Disappearing Himalayan glaciers

Spearheaded by David Breashears, who was made famous by being the first American to summit Everest twice, GlacierWorks has the following mission statement:

Founded by acclaimed mountaineer, photographer, and filmmaker David Breashears, GlacierWorks is a non-profit organization that vividly illustrates the changes to Himalayan glaciers through art, science, and adventure. Since 2007, GlacierWorks has undertaken ten expeditions to document the current state of the glaciers, retracing the steps of pioneering mountain photographers in order to capture new images that precisely match the early photographic records. Over the past five years, they have recorded losses and changes to glaciers that are inaccessible to all but the most skilled climbers.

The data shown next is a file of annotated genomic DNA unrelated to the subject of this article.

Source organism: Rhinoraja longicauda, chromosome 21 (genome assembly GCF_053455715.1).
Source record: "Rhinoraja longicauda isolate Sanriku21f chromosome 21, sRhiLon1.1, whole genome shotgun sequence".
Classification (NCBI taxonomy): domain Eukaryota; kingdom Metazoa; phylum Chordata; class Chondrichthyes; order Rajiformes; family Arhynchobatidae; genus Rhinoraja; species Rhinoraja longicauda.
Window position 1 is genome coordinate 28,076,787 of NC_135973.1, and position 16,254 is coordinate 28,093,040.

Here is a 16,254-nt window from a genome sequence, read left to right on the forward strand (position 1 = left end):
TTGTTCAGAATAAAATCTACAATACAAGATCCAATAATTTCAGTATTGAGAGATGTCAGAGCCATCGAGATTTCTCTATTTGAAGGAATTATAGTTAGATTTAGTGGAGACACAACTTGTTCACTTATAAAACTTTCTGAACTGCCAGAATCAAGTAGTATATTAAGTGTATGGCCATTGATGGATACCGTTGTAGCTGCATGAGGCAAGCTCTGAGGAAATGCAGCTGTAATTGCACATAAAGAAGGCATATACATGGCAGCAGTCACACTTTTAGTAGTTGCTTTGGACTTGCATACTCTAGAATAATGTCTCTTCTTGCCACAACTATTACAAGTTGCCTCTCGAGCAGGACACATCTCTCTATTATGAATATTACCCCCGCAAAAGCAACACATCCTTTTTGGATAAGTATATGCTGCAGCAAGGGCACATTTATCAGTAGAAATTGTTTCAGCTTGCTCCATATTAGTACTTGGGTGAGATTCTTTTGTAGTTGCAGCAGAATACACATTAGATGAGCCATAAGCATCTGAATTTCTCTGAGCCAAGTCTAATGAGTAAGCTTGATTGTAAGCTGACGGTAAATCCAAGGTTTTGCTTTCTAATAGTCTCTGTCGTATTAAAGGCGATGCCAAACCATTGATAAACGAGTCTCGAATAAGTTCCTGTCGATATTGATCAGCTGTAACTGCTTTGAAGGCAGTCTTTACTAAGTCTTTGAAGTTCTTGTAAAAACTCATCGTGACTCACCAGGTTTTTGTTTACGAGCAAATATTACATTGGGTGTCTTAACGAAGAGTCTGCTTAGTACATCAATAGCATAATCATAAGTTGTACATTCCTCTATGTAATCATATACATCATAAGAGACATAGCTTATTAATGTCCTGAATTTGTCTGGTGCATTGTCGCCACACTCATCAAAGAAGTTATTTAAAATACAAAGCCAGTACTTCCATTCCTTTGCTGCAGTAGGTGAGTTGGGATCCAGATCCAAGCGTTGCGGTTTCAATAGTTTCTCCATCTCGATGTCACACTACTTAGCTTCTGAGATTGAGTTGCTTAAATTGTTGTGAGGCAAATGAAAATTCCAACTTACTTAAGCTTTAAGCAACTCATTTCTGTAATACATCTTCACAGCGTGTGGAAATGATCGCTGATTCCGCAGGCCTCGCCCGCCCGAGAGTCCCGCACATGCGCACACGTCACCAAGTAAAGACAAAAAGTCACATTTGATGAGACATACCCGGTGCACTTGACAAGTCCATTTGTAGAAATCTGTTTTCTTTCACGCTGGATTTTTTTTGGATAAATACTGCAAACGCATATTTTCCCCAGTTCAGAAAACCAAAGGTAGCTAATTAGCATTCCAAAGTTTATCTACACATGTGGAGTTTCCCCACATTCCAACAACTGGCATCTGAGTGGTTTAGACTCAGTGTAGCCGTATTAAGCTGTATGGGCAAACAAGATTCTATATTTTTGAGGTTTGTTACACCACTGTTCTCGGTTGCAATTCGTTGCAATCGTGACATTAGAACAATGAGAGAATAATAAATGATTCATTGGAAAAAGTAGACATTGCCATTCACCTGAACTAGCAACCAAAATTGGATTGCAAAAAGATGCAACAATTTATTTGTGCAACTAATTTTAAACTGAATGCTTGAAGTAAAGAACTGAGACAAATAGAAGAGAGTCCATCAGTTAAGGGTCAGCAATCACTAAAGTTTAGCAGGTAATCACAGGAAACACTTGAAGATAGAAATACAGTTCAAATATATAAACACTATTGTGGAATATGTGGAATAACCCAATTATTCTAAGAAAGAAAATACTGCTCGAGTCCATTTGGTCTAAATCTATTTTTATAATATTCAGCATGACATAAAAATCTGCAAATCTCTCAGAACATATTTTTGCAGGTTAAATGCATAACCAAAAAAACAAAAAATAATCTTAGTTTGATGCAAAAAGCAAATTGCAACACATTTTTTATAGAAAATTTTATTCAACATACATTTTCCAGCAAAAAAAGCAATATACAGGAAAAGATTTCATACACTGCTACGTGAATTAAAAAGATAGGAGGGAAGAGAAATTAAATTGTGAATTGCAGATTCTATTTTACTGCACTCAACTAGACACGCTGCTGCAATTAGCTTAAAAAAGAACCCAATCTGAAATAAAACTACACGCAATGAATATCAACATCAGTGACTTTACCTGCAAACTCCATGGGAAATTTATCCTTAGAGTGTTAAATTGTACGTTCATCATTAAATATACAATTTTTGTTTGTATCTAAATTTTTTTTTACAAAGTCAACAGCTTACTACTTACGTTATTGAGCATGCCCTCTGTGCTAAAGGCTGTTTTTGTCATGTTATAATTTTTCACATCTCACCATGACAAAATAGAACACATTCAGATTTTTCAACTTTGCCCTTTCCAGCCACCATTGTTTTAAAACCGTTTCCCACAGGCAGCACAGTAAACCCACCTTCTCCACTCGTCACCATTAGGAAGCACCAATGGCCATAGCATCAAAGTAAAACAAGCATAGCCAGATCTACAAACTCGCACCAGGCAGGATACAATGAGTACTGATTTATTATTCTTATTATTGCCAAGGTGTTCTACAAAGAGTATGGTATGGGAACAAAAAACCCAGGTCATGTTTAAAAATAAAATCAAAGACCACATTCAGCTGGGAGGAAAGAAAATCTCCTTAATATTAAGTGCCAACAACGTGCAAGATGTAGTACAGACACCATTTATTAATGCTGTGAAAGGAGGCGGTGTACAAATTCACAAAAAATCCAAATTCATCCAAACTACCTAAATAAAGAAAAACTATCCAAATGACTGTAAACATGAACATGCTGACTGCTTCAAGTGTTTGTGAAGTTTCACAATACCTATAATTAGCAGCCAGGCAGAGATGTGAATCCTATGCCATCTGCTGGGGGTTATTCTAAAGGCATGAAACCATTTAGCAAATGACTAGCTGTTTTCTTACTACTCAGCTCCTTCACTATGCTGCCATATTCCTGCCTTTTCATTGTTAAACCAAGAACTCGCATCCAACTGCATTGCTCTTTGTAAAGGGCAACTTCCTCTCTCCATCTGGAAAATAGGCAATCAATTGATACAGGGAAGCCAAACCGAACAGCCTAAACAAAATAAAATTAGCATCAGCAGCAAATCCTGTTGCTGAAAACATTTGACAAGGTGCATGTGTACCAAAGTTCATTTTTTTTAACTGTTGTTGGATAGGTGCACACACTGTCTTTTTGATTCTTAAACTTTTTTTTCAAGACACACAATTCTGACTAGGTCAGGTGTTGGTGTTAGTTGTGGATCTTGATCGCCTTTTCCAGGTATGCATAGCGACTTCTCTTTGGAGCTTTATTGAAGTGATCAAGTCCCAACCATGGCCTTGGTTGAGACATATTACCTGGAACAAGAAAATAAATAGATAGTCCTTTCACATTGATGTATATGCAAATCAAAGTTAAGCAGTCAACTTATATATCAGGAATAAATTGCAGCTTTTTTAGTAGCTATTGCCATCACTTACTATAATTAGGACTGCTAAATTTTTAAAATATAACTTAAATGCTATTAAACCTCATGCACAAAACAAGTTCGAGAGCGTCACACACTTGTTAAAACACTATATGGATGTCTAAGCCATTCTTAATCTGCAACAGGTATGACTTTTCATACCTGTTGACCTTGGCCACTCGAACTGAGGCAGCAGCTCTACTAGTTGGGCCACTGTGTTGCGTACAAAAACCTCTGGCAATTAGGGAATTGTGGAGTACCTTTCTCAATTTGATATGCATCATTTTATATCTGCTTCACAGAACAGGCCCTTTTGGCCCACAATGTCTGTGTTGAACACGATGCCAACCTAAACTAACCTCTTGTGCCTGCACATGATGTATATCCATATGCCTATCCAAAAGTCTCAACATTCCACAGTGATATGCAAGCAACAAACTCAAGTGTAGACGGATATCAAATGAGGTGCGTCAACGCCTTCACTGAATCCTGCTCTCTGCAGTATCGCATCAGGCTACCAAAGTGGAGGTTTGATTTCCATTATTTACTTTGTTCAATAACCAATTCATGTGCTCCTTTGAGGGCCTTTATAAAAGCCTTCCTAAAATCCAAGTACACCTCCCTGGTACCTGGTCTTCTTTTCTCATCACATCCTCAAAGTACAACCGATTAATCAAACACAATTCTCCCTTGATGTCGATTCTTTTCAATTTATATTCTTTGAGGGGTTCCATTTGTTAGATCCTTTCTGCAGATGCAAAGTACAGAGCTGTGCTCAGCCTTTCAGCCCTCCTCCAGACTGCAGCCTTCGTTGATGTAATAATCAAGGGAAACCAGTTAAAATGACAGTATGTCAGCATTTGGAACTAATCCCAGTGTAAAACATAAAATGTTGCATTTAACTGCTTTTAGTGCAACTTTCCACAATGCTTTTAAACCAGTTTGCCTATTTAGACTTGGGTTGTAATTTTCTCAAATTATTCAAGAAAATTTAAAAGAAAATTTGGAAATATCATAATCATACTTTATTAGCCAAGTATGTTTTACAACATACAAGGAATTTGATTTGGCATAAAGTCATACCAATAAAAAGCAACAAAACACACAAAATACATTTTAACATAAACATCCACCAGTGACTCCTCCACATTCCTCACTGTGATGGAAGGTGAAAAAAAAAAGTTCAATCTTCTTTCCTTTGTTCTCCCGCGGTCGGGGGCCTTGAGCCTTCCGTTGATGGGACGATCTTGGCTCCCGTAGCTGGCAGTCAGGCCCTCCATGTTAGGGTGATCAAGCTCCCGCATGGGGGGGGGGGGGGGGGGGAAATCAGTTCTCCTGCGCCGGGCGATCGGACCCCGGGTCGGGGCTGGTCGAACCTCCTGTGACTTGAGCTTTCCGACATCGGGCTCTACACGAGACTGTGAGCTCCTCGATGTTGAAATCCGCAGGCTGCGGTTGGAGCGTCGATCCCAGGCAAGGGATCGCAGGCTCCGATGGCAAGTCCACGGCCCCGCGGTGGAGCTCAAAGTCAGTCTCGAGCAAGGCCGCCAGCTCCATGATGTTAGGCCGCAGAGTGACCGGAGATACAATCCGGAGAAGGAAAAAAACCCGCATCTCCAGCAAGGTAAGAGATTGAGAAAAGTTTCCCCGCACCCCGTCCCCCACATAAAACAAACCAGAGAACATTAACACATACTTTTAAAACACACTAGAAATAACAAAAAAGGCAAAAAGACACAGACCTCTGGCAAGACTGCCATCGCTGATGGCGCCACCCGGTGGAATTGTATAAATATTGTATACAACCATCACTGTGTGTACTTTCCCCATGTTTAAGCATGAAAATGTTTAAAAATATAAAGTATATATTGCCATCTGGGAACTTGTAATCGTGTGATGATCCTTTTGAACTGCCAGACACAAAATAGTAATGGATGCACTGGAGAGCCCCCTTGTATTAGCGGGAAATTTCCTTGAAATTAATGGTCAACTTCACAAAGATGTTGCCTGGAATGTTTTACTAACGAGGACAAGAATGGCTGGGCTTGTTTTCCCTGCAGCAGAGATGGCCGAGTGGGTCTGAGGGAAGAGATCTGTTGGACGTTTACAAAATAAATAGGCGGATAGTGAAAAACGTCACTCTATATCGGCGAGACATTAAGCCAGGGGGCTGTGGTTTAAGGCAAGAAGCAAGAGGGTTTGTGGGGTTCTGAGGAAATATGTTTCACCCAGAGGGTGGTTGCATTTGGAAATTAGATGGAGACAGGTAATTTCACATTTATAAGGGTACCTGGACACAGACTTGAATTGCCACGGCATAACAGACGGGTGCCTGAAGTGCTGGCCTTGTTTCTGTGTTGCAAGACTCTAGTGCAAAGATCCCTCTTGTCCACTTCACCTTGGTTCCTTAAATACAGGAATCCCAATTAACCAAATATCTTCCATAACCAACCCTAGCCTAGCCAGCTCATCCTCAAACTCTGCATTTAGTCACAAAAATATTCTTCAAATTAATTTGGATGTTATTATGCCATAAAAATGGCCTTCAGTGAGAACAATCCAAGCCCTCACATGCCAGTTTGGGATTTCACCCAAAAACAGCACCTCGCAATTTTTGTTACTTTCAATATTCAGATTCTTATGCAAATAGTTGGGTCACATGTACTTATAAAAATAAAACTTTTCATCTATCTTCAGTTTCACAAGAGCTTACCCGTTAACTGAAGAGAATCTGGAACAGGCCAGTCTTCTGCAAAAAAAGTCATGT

Of the many interesting and valuable things on the website, THIS ridiculously awesome image of the Everest Base Camp (EBC) and Everest itself is well worth the time to explore. Take time to zoom down on base camp to check the setup and the numbers of tents. You can get in super close on the Khumbu ice fall and other parts of the mountain. If you  look closely, you can even pick out teams of individuals ascending their routes up Everest. A thread at SummitPost found as many as 52 climbers in the image, on their way up the mountain.

Of note, EBC (South) is at an altitude of nearly 17,600 feet. Once of the things that struck me when viewing this image for the first time was that the mountain actually doesn’t look terribly imposing in this view. But the key to remember is that base camp itself, in the image, is at 17,600 feet. With a summit above 29,000 feet, the distance between base camp and the summit is roughly 12,000 feet!

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